Rabbi Joseph B. Soloveitchik

Confrontation and other Essays

Maggid Books, 2015, 121 pages


This book contains five rather brief essays by Rabbi Joseph B. Soloveitchik (1903-1993) who was and still is considered by many one of the leading rabbinical figure of Modern Orthodox Judaism. Many books are written about him and by him. I have an entire shelf of his books. He was the Rosh Yeshiva of Yeshiva University, the senior lecturer on Talmud. He was the advisor to the Rabbinical Council of America, the organization of about 1,000 Orthodox rabbis. Since many of today’s Modern Orthodox rabbis graduated from Yeshiva University and belong to the Rabbinical Council of America, his influence upon the rabbis and, hence, upon their congregations has been great. The main focus of all the essays is that people need to realize that it is good to be confronted with problems and even suffer because of them because this is the nature of people and helps them grow. People should not search for a peaceful life without any conflict and be, in my words, like grazing cattle.

In the first of the five essays, “The Community,” Rabbi Soloveitchik stresses that people need to be both individuals and members of a community. While these items are contradictory, this idea fits in with his view that “man is a dialectical being; an inner schism runs through his personality at every level,” meaning that humans live at all times with inner unresolvable opposing forces, a constant tension, and this is good, for “the greatness of man manifests itself in his inner contradiction.” He discusses this subject in more detail in his second essay. In the first, he points out that lonely man is free; social man is bound by many rules and ordinances. “Lonely man is a courageous man; he is a protester; he fears nobody; whereas social man is a compromiser, a peacemaker, and at times a coward.” He uses as an example a married couple where each spouse must be him- and herself, yet be a partnership. They must remain both. And this is good.

In his second essay, “Majesty and Humility,” the title expressing two end-points in a spectrum, he writes that the human inner schism that runs through every aspect of his personality is not due to “man’s revolt against His Maker, as Christian theology preached since the days of Augustine,” meaning human struggle is not a punishment for “original sin.” It is a gift; it helps people improve and their society, as in the married couple example. Also, unlike the philosopher Hegel who taught that when there is a struggle – a dialectic – between what he called “thesis” and “antithesis,” and who said the conflict must be resolved with a reconciliation, which removes the struggle, Rabbi Soloveitchik stresses that there should be no reconciliation, no resolution, for the conflict is good.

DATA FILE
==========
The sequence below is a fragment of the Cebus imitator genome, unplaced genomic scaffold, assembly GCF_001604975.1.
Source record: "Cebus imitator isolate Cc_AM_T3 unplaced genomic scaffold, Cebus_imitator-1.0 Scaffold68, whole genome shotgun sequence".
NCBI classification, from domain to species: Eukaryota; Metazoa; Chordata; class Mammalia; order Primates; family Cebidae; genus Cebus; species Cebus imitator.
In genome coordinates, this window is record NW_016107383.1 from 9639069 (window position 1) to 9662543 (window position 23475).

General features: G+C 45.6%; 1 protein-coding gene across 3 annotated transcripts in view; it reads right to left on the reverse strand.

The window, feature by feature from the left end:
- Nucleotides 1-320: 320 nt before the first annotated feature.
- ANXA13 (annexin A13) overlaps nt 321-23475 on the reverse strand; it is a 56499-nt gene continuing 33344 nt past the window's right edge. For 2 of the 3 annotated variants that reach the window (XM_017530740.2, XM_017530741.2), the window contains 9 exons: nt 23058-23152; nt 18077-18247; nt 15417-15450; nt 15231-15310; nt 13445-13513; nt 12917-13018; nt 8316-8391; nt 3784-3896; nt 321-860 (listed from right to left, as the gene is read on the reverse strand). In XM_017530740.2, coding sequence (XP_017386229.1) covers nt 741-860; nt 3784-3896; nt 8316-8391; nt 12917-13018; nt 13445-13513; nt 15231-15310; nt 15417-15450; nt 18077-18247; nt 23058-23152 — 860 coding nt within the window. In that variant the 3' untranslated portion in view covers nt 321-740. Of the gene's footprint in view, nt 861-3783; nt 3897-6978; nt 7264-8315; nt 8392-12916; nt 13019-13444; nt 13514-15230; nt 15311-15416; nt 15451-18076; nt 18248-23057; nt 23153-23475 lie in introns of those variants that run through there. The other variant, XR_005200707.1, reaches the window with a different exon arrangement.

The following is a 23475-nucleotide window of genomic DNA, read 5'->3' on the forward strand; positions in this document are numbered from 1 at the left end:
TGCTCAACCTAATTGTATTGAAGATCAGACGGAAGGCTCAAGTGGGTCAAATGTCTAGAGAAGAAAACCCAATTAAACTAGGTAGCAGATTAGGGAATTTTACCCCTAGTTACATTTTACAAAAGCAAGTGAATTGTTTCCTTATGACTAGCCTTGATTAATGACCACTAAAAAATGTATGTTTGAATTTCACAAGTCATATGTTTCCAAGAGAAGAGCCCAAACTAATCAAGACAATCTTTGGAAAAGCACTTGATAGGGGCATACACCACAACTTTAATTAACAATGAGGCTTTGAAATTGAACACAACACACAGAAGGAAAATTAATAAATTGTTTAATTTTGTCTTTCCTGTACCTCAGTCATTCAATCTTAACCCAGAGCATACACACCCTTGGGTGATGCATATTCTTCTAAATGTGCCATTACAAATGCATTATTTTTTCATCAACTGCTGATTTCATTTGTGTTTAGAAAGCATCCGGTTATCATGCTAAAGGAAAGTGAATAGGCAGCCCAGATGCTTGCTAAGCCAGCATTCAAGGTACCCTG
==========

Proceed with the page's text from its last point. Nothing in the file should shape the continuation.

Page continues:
His third essay is “Catharsis” in which he discusses his view that the “Torah wants man, who is bold and adventurous in his quest for opportunities, to act heroically, and at the final moment, when it appears to him that victory is within reach, to stop short, turn around, and retreat.” This sounds counterintuitive, but the rabbi reminds readers of the statement in Avot 4:1, “Who is strong? He who conquers his drives.”

The fourth essay, “Redemption, Prayer, Talmud Torah,” focuses on how the rabbi understands these three things, three acts; what people are required to do and what these acts do for people. Among much else, he explains how a slave differs with a free man, and we must not act like a slave; how “prayer helps man discover himself; how pain and suffering are not synonymous, the first is often bad, although it can alert people to something being wrong in their body, the second, suffering, is usually good – it results from struggle; and the rabbi discusses his “dialectic” again.

In his fifth essay “On Interfaith Relationships,” he wrote that he opposes any public debate, dialogue, or symposium concerning the doctrines or rituals of Judaism with people of other religions. However, he did encourage dialogue on socio-humanitarian matters. He recognized that social behaviors are grounded in religion, but felt that the underlying values are not restricted to any religion; they are universal; and talking about them will not hurt either party or their religion. The Rabbinical Council of America accepted this decision.

The book, in short, is thought-provoking, but it is somewhat repetitive, which may be good, for if readers miss a point the first time, they may get it the second or third time. Additionally, the rabbi introduces both mystical and rational ideas to explain a single subject, which could confuse readers. He also uses, arguably overuses, hundred-dollar words. His favorites are “ontological,” “existential,” and “dialectic,” sometimes repeating the word two or three times in a single sentence. These issues aside, and whether a reader likes or dislikes Rabbi Soloveitchik, the man or the ideas, readers will find much to think about in this book, especially his idea about struggling and “dialectic,” and it may change readers, who will no longer worry that they are facing two conflicting ideas or two possible ways of acting; this is normal; this is good.